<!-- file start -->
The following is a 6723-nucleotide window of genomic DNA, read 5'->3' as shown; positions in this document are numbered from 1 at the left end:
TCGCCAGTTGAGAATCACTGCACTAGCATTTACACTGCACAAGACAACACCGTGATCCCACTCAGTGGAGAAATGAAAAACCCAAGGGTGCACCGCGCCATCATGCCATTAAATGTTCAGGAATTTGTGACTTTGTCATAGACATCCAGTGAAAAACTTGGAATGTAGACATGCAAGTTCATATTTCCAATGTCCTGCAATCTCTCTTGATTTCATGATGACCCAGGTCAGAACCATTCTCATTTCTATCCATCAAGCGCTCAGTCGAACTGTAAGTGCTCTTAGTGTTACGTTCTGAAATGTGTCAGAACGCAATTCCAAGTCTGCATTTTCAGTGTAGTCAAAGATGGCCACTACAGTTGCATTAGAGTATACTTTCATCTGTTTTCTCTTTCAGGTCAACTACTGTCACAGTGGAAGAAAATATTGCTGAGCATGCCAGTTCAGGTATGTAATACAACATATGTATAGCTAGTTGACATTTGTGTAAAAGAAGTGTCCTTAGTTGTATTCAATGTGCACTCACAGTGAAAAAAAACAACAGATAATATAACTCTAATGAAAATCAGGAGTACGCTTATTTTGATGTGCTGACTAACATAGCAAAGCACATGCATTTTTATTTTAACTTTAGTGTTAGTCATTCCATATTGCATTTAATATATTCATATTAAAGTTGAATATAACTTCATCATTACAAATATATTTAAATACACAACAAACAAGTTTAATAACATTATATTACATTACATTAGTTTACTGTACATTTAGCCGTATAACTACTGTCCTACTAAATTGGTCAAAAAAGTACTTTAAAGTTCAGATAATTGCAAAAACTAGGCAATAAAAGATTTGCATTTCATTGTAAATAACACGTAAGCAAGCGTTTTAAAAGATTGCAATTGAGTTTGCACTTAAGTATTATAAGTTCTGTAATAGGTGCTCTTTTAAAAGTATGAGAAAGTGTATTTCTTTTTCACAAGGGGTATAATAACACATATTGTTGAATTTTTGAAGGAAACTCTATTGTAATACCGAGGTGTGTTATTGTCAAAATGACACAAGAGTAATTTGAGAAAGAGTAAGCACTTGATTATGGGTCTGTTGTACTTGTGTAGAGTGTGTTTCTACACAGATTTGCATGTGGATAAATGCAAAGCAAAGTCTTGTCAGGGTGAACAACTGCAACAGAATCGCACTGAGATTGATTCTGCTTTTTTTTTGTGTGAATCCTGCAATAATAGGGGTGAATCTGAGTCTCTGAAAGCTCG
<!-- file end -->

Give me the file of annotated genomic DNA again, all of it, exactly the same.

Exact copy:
The following is a 6723-nucleotide window of genomic DNA, read 5'->3' as shown; positions in this document are numbered from 1 at the left end:
TCGCCAGTTGAGAATCACTGCACTAGCATTTACACTGCACAAGACAACACCGTGATCCCACTCAGTGGAGAAATGAAAAACCCAAGGGTGCACCGCGCCATCATGCCATTAAATGTTCAGGAATTTGTGACTTTGTCATAGACATCCAGTGAAAAACTTGGAATGTAGACATGCAAGTTCATATTTCCAATGTCCTGCAATCTCTCTTGATTTCATGATGACCCAGGTCAGAACCATTCTCATTTCTATCCATCAAGCGCTCAGTCGAACTGTAAGTGCTCTTAGTGTTACGTTCTGAAATGTGTCAGAACGCAATTCCAAGTCTGCATTTTCAGTGTAGTCAAAGATGGCCACTACAGTTGCATTAGAGTATACTTTCATCTGTTTTCTCTTTCAGGTCAACTACTGTCACAGTGGAAGAAAATATTGCTGAGCATGCCAGTTCAGGTATGTAATACAACATATGTATAGCTAGTTGACATTTGTGTAAAAGAAGTGTCCTTAGTTGTATTCAATGTGCACTCACAGTGAAAAAAAACAACAGATAATATAACTCTAATGAAAATCAGGAGTACGCTTATTTTGATGTGCTGACTAACATAGCAAAGCACATGCATTTTTATTTTAACTTTAGTGTTAGTCATTCCATATTGCATTTAATATATTCATATTAAAGTTGAATATAACTTCATCATTACAAATATATTTAAATACACAACAAACAAGTTTAATAACATTATATTACATTACATTAGTTTACTGTACATTTAGCCGTATAACTACTGTCCTACTAAATTGGTCAAAAAAGTACTTTAAAGTTCAGATAATTGCAAAAACTAGGCAATAAAAGATTTGCATTTCATTGTAAATAACACGTAAGCAAGCGTTTTAAAAGATTGCAATTGAGTTTGCACTTAAGTATTATAAGTTCTGTAATAGGTGCTCTTTTAAAAGTATGAGAAAGTGTATTTCTTTTTCACAAGGGGTATAATAACACATATTGTTGAATTTTTGAAGGAAACTCTATTGTAATACCGAGGTGTGTTATTGTCAAAATGACACAAGAGTAATTTGAGAAAGAGTAAGCACTTGATTATGGGTCTGTTGTACTTGTGTAGAGTGTGTTTCTACACAGATTTGCATGTGGATAAATGCAAAGCAAAGTCTTGTCAGGGTGAACAACTGCAACAGAATCGCACTGAGATTGATTCTGCTTTTTTTTTGTGTGAATCCTGCAATAATAGGGGTGAATCTGAGTCTCTGAAAGCTCG